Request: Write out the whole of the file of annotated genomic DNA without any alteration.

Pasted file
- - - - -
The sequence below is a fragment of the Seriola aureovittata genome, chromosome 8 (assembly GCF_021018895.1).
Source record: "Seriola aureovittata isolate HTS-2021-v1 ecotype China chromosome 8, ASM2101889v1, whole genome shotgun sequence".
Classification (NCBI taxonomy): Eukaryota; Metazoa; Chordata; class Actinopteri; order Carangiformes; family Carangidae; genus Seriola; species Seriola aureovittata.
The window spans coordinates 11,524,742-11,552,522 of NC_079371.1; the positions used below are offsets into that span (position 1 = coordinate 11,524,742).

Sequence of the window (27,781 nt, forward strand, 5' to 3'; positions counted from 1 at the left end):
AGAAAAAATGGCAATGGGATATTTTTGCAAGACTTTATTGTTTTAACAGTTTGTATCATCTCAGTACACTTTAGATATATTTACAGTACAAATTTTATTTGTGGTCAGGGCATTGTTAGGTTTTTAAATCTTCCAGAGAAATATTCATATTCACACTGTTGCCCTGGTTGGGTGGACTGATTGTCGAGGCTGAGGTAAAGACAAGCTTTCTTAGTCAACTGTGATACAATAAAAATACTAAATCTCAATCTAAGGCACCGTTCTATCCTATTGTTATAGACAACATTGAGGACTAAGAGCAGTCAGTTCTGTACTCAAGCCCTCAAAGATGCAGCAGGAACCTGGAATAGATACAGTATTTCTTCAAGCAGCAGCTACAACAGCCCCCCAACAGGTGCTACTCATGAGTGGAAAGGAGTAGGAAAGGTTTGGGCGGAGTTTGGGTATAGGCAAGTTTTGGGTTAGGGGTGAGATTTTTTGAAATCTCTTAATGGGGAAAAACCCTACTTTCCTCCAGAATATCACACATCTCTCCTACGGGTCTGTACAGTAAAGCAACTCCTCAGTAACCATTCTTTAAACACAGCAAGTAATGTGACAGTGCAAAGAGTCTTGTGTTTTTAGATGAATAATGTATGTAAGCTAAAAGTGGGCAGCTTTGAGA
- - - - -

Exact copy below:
The sequence below is a fragment of the Seriola aureovittata genome, chromosome 8 (assembly GCF_021018895.1).
Source record: "Seriola aureovittata isolate HTS-2021-v1 ecotype China chromosome 8, ASM2101889v1, whole genome shotgun sequence".
Classification (NCBI taxonomy): Eukaryota; Metazoa; Chordata; class Actinopteri; order Carangiformes; family Carangidae; genus Seriola; species Seriola aureovittata.
The window spans coordinates 11,524,742-11,552,522 of NC_079371.1; the positions used below are offsets into that span (position 1 = coordinate 11,524,742).

Sequence of the window (27,781 nt, forward strand, 5' to 3'; positions counted from 1 at the left end):
AGAAAAAATGGCAATGGGATATTTTTGCAAGACTTTATTGTTTTAACAGTTTGTATCATCTCAGTACACTTTAGATATATTTACAGTACAAATTTTATTTGTGGTCAGGGCATTGTTAGGTTTTTAAATCTTCCAGAGAAATATTCATATTCACACTGTTGCCCTGGTTGGGTGGACTGATTGTCGAGGCTGAGGTAAAGACAAGCTTTCTTAGTCAACTGTGATACAATAAAAATACTAAATCTCAATCTAAGGCACCGTTCTATCCTATTGTTATAGACAACATTGAGGACTAAGAGCAGTCAGTTCTGTACTCAAGCCCTCAAAGATGCAGCAGGAACCTGGAATAGATACAGTATTTCTTCAAGCAGCAGCTACAACAGCCCCCCAACAGGTGCTACTCATGAGTGGAAAGGAGTAGGAAAGGTTTGGGCGGAGTTTGGGTATAGGCAAGTTTTGGGTTAGGGGTGAGATTTTTTGAAATCTCTTAATGGGGAAAAACCCTACTTTCCTCCAGAATATCACACATCTCTCCTACGGGTCTGTACAGTAAAGCAACTCCTCAGTAACCATTCTTTAAACACAGCAAGTAATGTGACAGTGCAAAGAGTCTTGTGTTTTTAGATGAATAATGTATGTAAGCTAAAAGTGGGCAGCTTTGAGA